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The Daily Cardinal Est. 1892
Monday, December 06, 2021

Adidas takes no responsibility for alleged labor violations

Adidas claimed innocence in a statement Thursday, as the university's primary licensing partner responded to allegations of unfair labor practices that provoked demonstrations in November from a UW-Madison student organization that proposed the university to break ties with the company.

The clothing manufacturer sparked anger after an Indonesian factory, called PT Kizone, contracted by Nike and adidas closed abruptly in January, leaving 2,800 employees jobless. The Student Labor Action Coalition claimed the companies legally owed $1.8 million of the

original $3.3 million in severance pay to workers.

But in its statement meeting UW-Madison Chancellor David Ward's Feb. 2 deadline for a response to the allegations, adidas claimed no responsibility.

"The central fact remains that the PT Kizone factory was illegally closed and abandoned by its owner, not by the adidas Group, and this occurred more than six months after we placed our last order with them," adidas said in the statement. "We honored all terms of our contract, paying the factory owners every penny owed."

University officials had no comment Thursday.

While SLAC member Leland Pan said he is happy adidas is doing something, he feels the company is playing down the fact that it has not taken action to pay its workers.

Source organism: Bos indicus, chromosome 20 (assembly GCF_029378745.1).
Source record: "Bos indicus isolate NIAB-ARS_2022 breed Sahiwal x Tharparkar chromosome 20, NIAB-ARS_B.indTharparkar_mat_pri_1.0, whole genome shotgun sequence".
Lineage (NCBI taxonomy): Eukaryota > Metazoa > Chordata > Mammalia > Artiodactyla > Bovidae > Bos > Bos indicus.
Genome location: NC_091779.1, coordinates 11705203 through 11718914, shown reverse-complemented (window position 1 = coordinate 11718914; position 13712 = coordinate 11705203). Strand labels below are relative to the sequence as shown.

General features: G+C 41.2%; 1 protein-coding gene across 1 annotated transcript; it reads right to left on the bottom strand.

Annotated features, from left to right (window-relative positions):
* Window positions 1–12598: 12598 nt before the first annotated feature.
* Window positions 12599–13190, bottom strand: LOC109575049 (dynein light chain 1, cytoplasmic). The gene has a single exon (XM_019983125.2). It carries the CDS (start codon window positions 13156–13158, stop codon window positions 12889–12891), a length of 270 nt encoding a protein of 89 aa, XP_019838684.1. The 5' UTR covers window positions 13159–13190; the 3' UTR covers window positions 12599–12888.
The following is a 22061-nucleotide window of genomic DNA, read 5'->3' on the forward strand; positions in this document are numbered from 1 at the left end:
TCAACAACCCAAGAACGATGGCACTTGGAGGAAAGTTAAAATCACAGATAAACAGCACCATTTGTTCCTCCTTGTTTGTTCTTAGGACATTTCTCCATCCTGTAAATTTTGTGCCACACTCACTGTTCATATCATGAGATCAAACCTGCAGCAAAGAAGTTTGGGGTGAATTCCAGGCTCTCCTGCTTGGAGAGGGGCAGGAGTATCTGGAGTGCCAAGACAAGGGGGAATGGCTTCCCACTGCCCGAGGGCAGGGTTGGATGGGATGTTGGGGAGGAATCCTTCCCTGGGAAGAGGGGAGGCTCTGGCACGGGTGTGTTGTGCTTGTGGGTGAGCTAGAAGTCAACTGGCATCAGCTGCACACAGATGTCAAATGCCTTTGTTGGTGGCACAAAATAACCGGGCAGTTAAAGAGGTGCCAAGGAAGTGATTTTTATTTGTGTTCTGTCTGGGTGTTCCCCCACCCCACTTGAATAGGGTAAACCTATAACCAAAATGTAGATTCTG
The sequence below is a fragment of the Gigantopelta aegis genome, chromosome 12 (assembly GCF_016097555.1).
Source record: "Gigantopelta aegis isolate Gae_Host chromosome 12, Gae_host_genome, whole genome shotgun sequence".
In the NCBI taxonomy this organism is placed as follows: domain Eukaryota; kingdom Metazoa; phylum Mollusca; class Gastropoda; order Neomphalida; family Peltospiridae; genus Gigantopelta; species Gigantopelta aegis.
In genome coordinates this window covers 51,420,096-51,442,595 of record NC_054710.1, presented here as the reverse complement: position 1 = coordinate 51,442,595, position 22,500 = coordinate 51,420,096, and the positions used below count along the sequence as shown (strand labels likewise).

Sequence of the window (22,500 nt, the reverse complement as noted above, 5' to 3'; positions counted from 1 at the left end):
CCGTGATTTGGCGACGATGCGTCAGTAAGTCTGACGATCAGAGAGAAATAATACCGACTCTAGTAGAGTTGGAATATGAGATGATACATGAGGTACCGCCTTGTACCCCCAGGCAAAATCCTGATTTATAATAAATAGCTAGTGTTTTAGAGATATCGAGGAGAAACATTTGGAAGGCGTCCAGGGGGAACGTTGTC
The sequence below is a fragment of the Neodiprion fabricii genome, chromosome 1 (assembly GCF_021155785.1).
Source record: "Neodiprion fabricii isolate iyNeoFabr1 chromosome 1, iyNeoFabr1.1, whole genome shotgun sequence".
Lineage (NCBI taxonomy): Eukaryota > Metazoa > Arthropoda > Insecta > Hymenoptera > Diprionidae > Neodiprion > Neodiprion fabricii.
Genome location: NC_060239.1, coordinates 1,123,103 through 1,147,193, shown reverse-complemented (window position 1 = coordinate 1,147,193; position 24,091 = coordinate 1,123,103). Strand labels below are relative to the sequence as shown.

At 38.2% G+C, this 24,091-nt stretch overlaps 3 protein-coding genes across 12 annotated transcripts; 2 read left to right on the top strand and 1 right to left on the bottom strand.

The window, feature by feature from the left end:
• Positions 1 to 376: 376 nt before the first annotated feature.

"I feel like it's a reiteration of adidas stalling, claiming they'd do something about it but they haven't really committed to paying the workers their severance," Pan said. "I think it's a sign that the university should go ahead and put adidas on notice and really show that we mean business."

The company further states it has supported those workers rendered jobless by encouraging adidas suppliers near the PT Kizone site to hire former employees to fill open positions at their factories. According adidas, 300 of the 950 former PT Kizone workers have found new employment at other adidas suppliers.

Pan further said adidas claims warrant little validation considering UW-Madison severed ties with Nike for the same allegations two years ago.

"In that instance, Nike was held responsible to assure that they were paid," Pan said. "If adidas wants to go ahead and try to ... get the other stakeholders and licensors with the factory to help them pay, I'm all for it. But ... the workers need to get paid."

SLAC members will protest outside Chancellor Ward's office in Bascom Hall Friday at 10:40 a.m. before the Labor Liscensing Policy Committee meets at 11 a.m. where Ward will respond to adidas's statement.

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